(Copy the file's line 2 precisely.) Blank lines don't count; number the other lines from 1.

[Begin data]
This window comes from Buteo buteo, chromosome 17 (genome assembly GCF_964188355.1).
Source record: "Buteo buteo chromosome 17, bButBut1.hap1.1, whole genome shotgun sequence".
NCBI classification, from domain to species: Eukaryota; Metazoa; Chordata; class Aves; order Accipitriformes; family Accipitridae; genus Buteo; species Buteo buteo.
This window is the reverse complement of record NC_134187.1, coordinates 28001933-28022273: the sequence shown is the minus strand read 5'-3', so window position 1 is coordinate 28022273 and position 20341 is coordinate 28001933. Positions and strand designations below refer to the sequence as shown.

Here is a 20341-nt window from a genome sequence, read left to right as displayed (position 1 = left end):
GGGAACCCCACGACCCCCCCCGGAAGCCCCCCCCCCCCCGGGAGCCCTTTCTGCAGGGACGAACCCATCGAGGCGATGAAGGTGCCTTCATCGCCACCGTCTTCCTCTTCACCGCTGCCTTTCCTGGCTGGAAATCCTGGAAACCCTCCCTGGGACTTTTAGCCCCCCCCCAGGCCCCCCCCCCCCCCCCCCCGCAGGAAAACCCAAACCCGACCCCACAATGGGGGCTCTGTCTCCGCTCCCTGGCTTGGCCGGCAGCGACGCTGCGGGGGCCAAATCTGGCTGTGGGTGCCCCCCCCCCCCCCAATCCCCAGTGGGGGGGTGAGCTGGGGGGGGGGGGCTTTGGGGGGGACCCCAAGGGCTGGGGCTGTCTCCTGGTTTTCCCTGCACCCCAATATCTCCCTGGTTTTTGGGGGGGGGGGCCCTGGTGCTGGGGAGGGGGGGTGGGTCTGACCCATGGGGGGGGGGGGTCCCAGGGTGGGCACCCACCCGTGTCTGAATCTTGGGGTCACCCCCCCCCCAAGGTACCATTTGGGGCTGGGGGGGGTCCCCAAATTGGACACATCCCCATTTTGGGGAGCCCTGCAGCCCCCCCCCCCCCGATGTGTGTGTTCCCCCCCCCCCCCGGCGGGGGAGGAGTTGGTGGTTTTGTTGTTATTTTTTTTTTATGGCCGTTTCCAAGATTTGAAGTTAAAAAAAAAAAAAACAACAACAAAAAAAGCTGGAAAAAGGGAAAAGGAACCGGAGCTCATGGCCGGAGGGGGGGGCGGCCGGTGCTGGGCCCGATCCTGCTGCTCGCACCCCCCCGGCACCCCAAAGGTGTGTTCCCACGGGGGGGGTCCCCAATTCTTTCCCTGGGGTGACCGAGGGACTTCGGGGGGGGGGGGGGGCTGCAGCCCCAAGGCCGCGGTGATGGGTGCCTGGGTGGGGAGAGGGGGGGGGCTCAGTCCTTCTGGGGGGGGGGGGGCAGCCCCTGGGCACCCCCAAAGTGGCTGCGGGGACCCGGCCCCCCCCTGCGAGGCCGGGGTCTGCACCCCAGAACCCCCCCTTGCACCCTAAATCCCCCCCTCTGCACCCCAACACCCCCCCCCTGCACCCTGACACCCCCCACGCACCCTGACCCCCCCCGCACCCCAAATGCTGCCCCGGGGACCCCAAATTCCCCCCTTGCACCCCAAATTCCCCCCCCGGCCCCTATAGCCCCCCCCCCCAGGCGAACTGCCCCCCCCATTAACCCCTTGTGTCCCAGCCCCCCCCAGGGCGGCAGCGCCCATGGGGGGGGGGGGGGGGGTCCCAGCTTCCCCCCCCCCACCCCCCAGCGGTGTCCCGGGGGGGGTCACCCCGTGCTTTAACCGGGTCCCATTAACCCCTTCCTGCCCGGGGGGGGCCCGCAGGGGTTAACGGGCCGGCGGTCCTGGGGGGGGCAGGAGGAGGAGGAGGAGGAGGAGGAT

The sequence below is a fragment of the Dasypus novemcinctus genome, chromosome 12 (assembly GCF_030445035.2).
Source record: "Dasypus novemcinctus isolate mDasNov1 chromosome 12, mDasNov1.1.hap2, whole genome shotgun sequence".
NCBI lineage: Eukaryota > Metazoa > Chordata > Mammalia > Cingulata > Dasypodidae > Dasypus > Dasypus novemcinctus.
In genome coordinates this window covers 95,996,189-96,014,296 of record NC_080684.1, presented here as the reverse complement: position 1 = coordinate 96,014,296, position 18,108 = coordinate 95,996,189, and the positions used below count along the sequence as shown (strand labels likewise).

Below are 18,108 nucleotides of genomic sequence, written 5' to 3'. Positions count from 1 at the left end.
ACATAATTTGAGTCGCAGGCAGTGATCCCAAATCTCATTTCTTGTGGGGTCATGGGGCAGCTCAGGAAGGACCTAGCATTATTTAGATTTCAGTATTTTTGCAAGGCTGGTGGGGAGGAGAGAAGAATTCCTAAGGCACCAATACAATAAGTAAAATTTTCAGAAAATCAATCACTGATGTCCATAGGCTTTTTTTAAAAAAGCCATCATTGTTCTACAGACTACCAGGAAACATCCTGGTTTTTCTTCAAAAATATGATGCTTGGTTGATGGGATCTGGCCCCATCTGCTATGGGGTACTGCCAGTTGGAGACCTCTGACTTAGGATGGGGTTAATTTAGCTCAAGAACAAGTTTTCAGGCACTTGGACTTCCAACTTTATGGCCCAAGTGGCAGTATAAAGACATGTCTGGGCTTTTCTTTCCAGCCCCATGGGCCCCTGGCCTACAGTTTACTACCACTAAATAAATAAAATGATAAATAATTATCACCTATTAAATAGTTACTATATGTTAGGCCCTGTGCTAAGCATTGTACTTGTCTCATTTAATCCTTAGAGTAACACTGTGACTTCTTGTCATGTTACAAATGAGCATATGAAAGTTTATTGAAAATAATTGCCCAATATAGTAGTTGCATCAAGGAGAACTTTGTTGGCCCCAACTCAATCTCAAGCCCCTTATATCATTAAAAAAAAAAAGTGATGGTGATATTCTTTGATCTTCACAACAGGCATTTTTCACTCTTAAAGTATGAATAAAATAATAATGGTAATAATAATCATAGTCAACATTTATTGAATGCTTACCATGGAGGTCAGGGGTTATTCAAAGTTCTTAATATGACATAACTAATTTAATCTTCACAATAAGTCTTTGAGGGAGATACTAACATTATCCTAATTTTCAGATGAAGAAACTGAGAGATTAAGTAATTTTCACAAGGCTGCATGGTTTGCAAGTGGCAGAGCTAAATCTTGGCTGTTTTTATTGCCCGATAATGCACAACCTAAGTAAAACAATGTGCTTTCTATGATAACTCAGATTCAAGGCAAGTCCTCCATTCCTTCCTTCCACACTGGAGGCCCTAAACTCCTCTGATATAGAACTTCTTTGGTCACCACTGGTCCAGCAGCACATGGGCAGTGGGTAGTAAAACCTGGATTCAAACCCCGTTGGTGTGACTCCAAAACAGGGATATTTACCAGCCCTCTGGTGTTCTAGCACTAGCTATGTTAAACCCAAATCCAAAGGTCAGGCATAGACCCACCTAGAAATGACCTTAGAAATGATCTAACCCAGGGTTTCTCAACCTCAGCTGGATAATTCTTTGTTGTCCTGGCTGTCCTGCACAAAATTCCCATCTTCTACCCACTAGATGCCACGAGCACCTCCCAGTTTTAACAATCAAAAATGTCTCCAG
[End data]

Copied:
Source record: "Buteo buteo chromosome 17, bButBut1.hap1.1, whole genome shotgun sequence".